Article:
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Q. Who is Mr. Smarty Plants?

A: There are those who suspect Wildflower Center volunteers are the culpable and capable culprits. Yet, others think staff members play some, albeit small, role. You can torture us with your plant questions, but we will never reveal the Green Guru's secret identity.

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Ask Mr. Smarty Plants

Ask Mr. Smarty Plants is a free service provided by the staff and volunteers at the Lady Bird Johnson Wildflower Center.

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Please forgive us, but Mr. Smarty Plants has been overwhelmed by a flood of mail and must take a break for awhile to catch up. We hope to be accepting new questions again soon. Thank you!

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Tuesday - June 19, 2007

From: Austin, TX
Region: Select Region
Topic: Managing Roadsides
Title: Identification of Monarda citriodora on roadsides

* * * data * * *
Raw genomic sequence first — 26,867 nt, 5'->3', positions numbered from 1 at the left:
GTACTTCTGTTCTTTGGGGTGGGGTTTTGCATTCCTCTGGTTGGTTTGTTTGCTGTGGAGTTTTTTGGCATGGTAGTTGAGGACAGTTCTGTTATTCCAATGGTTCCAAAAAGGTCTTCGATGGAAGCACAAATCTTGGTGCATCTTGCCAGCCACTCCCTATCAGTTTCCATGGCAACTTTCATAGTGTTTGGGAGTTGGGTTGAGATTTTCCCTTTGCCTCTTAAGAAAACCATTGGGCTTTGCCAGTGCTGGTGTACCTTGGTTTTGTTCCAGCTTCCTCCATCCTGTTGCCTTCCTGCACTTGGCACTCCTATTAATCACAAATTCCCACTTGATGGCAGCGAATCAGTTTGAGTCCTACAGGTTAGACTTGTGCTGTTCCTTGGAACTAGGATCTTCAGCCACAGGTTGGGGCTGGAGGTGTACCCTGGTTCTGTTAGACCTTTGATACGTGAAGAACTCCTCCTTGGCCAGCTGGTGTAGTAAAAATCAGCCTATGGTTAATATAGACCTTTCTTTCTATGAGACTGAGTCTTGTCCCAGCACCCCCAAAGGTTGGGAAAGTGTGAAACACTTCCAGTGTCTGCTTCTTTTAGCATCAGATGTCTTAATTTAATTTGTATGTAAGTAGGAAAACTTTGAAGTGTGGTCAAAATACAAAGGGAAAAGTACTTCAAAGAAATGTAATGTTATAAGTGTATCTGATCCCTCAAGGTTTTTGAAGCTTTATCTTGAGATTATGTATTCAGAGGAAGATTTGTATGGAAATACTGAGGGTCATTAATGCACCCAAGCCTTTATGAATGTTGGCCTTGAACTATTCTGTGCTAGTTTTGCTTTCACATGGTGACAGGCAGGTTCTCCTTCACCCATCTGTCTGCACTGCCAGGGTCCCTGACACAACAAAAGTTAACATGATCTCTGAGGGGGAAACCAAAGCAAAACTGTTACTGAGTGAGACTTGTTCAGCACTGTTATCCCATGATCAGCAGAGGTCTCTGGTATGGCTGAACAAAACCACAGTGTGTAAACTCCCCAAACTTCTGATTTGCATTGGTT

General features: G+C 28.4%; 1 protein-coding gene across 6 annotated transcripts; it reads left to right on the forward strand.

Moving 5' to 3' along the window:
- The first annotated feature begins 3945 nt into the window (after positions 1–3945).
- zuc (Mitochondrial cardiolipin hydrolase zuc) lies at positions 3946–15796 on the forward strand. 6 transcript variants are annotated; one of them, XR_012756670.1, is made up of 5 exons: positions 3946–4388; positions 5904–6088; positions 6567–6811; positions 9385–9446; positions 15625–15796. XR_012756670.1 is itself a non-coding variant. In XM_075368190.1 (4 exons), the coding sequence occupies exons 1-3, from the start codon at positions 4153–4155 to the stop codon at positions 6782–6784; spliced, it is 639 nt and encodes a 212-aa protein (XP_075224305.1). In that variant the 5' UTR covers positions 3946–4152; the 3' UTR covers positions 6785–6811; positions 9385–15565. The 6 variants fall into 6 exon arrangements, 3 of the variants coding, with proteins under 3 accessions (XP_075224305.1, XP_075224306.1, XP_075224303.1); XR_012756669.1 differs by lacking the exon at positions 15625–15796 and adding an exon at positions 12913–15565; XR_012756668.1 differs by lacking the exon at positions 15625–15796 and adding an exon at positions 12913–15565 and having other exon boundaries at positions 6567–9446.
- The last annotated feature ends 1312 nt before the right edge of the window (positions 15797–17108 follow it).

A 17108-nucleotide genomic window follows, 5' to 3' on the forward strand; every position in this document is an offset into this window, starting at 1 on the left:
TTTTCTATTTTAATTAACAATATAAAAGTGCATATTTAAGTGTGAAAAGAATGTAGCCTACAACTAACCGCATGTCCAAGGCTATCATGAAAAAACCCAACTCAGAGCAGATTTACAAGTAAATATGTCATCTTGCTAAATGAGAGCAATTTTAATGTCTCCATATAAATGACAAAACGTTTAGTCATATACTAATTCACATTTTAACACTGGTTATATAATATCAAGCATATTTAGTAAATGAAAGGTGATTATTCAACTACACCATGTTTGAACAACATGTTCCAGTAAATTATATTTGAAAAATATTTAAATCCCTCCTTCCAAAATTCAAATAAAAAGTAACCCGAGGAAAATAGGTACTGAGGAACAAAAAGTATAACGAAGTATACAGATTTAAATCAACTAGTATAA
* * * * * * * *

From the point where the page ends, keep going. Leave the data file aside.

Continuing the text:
Answered by: Barbara Medford

QUESTION:

What is the name of the lavender wildflower so prevalent right now throughout the Texas hill country? It's an upright stalk that has lighter and darker lavender petals with rows of green leaves separating them.

ANSWER:

I'm betting this is Monarda citriodora sometimes called Lemon Beebalm, Horsemint, or Bergamot. I've noticed it, too, and have never seen such a beautiful display as we have this year, thanks probably to the rains in the Fall and Spring. This native Texas wildflower can be an annual, a biennial, or a perennial. It attracts butterflies, is a nectar plant for bees and hummingbirds and is deer resistant! And, it grows well on limestone shelves. What more could anyone in Central Texas ask? It is native to this area but has been successfully introduced to other parts of the country.

Monarda citriodora is a member of the mint family. The leaves have a lemony scent, and it blooms with lavender to pink flowers from May to July.

 

From the Image Gallery


Lemon beebalm
Monarda citriodora

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